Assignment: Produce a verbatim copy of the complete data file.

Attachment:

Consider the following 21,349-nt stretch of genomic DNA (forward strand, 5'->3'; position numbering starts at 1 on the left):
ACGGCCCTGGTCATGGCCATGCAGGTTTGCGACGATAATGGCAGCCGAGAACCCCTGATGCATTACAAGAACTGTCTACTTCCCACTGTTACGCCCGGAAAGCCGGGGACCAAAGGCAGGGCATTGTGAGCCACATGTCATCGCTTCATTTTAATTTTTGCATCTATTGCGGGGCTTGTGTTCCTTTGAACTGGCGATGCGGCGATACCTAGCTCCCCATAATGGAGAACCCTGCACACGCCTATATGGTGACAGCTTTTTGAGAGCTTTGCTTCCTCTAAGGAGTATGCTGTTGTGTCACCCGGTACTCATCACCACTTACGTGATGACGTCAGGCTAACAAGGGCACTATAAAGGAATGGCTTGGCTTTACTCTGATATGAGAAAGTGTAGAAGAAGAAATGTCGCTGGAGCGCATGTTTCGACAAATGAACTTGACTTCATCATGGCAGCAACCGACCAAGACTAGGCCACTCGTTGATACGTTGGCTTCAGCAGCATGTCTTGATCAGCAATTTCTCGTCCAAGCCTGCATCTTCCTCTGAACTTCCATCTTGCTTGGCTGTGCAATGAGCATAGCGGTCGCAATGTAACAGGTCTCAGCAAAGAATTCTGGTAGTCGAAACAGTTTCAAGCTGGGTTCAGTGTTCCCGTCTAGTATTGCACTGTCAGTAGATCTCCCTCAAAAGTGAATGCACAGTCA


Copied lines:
Consider the following 21,349-nt stretch of genomic DNA (forward strand, 5'->3'; position numbering starts at 1 on the left):
ACGGCCCTGGTCATGGCCATGCAGGTTTGCGACGATAATGGCAGCCGAGAACCCCTGATGCATTACAAGAACTGTCTACTTCCCACTGTTACGCCCGGAAAGCCGGGGACCAAAGGCAGGGCATTGTGAGCCACATGTCATCGCTTCATTTTAATTTTTGCATCTATTGCGGGGCTTGTGTTCCTTTGAACTGGCGATGCGGCGATACCTAGCTCCCCATAATGGAGAACCCTGCACACGCCTATATGGTGACAGCTTTTTGAGAGCTTTGCTTCCTCTAAGGAGTATGCTGTTGTGTCACCCGGTACTCATCACCACTTACGTGATGACGTCAGGCTAACAAGGGCACTATAAAGGAATGGCTTGGCTTTACTCTGATATGAGAAAGTGTAGAAGAAGAAATGTCGCTGGAGCGCATGTTTCGACAAATGAACTTGACTTCATCATGGCAGCAACCGACCAAGACTAGGCCACTCGTTGATACGTTGGCTTCAGCAGCATGTCTTGATCAGCAATTTCTCGTCCAAGCCTGCATCTTCCTCTGAACTTCCATCTTGCTTGGCTGTGCAATGAGCATAGCGGTCGCAATGTAACAGGTCTCAGCAAAGAATTCTGGTAGTCGAAACAGTTTCAAGCTGGGTTCAGTGTTCCCGTCTAGTATTGCACTGTCAGTAGATCTCCCTCAAAAGTGAATGCACAGTCA